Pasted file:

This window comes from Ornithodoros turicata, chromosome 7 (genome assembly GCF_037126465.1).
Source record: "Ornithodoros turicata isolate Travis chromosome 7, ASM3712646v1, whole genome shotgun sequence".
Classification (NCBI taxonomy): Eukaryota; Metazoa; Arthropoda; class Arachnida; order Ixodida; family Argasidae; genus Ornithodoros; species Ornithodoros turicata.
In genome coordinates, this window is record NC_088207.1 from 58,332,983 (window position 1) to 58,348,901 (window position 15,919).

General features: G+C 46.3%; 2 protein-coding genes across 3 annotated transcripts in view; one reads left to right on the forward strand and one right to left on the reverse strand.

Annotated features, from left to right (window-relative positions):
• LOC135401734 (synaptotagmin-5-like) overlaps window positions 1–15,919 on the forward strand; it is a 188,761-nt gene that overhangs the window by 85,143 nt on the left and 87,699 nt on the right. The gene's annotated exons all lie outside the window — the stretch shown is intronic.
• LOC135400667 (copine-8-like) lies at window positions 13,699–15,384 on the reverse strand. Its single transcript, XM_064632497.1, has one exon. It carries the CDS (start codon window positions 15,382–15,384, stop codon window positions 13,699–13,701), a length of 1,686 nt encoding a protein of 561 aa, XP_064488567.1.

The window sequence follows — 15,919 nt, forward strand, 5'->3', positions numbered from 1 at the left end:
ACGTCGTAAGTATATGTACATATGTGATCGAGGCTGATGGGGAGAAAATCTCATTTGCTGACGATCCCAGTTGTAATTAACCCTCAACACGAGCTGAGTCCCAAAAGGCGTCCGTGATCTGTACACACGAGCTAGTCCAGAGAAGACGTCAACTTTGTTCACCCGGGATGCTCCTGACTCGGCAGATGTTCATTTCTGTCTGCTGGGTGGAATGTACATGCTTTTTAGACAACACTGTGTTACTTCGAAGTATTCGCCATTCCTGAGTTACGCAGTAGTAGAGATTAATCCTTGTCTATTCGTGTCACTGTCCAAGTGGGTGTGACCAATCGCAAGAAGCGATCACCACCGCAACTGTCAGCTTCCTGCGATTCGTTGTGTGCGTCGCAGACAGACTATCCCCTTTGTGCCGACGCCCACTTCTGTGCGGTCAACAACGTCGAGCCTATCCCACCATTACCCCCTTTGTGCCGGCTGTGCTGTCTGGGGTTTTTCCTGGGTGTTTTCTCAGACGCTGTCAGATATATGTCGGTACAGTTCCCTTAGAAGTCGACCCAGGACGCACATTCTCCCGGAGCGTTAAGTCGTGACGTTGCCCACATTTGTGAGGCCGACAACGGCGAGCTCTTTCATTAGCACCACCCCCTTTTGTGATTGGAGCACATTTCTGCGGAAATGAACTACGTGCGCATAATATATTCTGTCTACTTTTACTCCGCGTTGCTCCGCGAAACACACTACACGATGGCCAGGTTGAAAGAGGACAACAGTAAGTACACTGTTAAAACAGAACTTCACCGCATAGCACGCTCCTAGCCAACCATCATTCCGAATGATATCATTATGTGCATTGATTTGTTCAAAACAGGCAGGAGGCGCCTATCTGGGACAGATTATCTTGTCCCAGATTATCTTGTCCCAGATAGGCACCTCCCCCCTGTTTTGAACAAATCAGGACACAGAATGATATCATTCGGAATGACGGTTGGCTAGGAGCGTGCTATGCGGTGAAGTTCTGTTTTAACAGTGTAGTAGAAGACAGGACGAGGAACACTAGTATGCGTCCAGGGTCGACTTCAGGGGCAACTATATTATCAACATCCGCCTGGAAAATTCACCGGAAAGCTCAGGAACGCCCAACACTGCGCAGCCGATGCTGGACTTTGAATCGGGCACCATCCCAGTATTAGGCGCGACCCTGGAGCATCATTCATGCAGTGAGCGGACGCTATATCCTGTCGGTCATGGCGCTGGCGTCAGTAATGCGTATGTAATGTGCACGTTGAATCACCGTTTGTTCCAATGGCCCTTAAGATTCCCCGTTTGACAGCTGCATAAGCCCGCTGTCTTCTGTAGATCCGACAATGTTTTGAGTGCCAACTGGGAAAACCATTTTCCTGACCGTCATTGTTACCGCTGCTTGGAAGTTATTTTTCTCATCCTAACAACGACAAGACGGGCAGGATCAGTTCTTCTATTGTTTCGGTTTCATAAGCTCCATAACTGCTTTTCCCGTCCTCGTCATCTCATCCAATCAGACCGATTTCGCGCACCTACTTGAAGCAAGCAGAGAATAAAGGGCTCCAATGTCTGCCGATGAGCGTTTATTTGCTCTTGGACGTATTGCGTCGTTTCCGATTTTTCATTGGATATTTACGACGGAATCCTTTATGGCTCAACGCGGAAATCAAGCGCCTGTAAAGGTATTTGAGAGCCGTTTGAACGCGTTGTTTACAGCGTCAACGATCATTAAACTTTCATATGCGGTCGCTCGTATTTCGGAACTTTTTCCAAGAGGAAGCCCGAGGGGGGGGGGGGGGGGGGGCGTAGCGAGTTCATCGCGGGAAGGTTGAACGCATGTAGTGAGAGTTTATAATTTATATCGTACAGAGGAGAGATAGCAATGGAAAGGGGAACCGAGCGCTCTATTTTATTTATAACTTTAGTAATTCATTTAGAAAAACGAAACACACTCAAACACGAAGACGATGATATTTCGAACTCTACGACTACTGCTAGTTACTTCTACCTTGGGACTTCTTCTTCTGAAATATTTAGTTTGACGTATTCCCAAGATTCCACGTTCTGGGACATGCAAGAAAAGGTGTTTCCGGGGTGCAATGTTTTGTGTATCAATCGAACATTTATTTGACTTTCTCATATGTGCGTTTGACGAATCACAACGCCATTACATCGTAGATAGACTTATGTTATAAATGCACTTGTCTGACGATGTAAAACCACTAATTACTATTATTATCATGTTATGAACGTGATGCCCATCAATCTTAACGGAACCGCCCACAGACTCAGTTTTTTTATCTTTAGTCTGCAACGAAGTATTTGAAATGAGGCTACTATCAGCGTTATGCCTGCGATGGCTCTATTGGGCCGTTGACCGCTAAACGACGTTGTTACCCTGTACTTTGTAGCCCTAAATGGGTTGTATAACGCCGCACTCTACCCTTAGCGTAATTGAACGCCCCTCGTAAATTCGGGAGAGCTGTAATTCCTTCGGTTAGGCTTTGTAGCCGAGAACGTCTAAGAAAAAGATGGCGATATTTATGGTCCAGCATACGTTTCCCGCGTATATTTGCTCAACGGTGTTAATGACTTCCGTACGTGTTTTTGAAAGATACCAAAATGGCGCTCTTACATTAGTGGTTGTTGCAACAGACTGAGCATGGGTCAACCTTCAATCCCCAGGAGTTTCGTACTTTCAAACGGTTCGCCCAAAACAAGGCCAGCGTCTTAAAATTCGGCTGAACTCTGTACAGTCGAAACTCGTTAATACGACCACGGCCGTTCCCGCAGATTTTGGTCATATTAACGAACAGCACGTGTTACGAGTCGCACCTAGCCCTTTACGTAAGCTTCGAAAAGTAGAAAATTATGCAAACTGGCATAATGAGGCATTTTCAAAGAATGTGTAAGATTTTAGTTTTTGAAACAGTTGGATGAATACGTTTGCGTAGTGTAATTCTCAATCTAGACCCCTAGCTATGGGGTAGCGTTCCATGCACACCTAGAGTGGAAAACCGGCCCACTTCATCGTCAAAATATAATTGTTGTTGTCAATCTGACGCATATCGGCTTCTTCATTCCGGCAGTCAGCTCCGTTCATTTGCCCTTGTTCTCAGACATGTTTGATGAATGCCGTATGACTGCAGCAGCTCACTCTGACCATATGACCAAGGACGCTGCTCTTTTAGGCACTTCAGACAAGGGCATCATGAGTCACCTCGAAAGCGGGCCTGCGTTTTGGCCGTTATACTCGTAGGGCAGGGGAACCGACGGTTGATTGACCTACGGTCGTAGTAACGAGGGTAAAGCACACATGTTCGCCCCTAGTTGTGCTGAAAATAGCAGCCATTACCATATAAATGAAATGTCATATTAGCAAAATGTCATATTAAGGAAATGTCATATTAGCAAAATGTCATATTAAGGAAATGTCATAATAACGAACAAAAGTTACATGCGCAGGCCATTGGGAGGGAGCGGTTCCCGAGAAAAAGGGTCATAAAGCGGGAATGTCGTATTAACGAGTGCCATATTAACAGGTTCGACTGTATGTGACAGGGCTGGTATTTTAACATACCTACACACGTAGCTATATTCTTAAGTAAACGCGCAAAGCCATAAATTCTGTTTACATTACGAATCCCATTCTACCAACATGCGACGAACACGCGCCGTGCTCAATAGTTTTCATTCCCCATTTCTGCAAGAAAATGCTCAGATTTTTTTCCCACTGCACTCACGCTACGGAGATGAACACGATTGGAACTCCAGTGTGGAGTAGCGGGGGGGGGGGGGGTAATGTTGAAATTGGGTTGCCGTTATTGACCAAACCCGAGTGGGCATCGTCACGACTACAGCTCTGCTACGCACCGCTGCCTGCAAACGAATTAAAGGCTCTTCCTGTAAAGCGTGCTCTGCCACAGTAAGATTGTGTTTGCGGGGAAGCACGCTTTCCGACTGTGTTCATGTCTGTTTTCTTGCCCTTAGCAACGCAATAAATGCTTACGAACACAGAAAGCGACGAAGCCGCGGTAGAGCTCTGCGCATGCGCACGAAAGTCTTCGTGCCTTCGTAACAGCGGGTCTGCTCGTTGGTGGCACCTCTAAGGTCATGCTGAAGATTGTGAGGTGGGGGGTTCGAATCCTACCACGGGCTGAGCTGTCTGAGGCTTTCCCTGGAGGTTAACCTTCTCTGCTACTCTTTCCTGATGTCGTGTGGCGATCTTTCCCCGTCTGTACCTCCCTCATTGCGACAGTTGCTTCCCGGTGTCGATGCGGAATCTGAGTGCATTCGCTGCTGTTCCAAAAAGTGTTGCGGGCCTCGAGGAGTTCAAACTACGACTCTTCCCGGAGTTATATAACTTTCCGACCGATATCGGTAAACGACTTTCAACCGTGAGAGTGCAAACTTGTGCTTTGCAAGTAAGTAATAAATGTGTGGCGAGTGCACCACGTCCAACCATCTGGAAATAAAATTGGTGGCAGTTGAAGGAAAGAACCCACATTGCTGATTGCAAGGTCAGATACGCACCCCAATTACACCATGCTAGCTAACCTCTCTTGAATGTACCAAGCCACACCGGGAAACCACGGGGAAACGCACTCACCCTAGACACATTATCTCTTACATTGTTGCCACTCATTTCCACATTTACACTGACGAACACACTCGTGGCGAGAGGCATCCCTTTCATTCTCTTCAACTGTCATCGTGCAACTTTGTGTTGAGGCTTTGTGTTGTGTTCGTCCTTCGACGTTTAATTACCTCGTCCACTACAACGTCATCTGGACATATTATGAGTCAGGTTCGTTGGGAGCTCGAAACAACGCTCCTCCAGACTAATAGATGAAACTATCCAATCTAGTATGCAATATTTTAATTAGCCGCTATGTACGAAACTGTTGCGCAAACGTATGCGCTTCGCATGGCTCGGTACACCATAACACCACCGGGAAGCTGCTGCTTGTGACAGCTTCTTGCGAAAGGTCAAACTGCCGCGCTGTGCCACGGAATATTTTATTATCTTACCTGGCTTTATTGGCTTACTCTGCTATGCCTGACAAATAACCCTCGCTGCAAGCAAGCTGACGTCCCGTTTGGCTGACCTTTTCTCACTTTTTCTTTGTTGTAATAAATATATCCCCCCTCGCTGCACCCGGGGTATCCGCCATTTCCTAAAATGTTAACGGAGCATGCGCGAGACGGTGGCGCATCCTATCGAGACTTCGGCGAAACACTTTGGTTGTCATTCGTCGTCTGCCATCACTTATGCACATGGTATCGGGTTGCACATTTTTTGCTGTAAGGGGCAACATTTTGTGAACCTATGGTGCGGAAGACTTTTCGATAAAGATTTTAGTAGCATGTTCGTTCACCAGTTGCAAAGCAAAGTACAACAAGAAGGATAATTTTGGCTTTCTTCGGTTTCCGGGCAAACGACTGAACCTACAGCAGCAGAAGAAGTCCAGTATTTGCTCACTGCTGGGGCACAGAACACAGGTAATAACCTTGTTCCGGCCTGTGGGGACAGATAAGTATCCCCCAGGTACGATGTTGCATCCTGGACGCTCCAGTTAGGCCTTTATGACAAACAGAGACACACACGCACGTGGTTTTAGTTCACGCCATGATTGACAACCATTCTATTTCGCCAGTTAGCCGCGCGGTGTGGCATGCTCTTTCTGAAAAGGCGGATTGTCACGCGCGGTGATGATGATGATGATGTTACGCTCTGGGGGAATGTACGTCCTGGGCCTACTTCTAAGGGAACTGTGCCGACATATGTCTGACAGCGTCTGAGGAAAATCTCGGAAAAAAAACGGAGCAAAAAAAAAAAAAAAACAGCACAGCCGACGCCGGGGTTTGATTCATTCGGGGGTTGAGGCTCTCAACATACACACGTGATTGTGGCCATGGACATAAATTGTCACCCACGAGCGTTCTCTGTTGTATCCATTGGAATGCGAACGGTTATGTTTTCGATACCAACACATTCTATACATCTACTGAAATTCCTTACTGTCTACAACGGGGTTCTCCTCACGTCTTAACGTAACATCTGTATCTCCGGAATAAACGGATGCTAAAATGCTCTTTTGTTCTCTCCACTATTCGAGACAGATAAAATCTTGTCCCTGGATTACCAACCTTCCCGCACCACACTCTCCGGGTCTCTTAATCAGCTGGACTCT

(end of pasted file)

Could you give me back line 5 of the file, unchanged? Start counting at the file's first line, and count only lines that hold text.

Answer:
General features: G+C 46.3%; 2 protein-coding genes across 3 annotated transcripts in view; one reads left to right on the forward strand and one right to left on the reverse strand.